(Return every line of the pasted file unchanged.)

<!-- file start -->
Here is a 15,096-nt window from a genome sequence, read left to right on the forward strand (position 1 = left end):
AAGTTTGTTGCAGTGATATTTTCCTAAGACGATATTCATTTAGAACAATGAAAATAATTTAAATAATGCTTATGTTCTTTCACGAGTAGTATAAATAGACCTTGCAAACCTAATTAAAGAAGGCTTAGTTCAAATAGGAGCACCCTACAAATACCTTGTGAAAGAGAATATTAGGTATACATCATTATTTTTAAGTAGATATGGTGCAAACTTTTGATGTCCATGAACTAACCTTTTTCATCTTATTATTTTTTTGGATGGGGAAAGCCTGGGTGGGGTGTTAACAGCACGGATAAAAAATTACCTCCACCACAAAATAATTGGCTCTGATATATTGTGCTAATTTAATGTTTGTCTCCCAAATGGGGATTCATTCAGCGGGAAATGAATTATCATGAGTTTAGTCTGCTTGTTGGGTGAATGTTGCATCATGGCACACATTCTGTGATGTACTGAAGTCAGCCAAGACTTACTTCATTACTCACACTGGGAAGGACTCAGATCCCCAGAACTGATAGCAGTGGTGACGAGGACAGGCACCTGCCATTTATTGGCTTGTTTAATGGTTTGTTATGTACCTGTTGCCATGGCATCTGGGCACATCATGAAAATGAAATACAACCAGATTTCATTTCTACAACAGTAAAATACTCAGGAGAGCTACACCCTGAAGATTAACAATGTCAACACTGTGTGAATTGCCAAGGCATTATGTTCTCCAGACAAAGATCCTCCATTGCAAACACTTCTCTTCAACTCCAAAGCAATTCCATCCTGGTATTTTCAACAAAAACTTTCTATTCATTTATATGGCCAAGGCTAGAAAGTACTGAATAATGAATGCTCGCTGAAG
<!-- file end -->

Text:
Here is a 15,096-nt window from a genome sequence, read left to right on the forward strand (position 1 = left end):
AAGTTTGTTGCAGTGATATTTTCCTAAGACGATATTCATTTAGAACAATGAAAATAATTTAAATAATGCTTATGTTCTTTCACGAGTAGTATAAATAGACCTTGCAAACCTAATTAAAGAAGGCTTAGTTCAAATAGGAGCACCCTACAAATACCTTGTGAAAGAGAATATTAGGTATACATCATTATTTTTAAGTAGATATGGTGCAAACTTTTGATGTCCATGAACTAACCTTTTTCATCTTATTATTTTTTTGGATGGGGAAAGCCTGGGTGGGGTGTTAACAGCACGGATAAAAAATTACCTCCACCACAAAATAATTGGCTCTGATATATTGTGCTAATTTAATGTTTGTCTCCCAAATGGGGATTCATTCAGCGGGAAATGAATTATCATGAGTTTAGTCTGCTTGTTGGGTGAATGTTGCATCATGGCACACATTCTGTGATGTACTGAAGTCAGCCAAGACTTACTTCATTACTCACACTGGGAAGGACTCAGATCCCCAGAACTGATAGCAGTGGTGACGAGGACAGGCACCTGCCATTTATTGGCTTGTTTAATGGTTTGTTATGTACCTGTTGCCATGGCATCTGGGCACATCATGAAAATGAAATACAACCAGATTTCATTTCTACAACAGTAAAATACTCAGGAGAGCTACACCCTGAAGATTAACAATGTCAACACTGTGTGAATTGCCAAGGCATTATGTTCTCCAGACAAAGATCCTCCATTGCAAACACTTCTCTTCAACTCCAAAGCAATTCCATCCTGGTATTTTCAACAAAAACTTTCTATTCATTTATATGGCCAAGGCTAGAAAGTACTGAATAATGAATGCTCGCTGAAG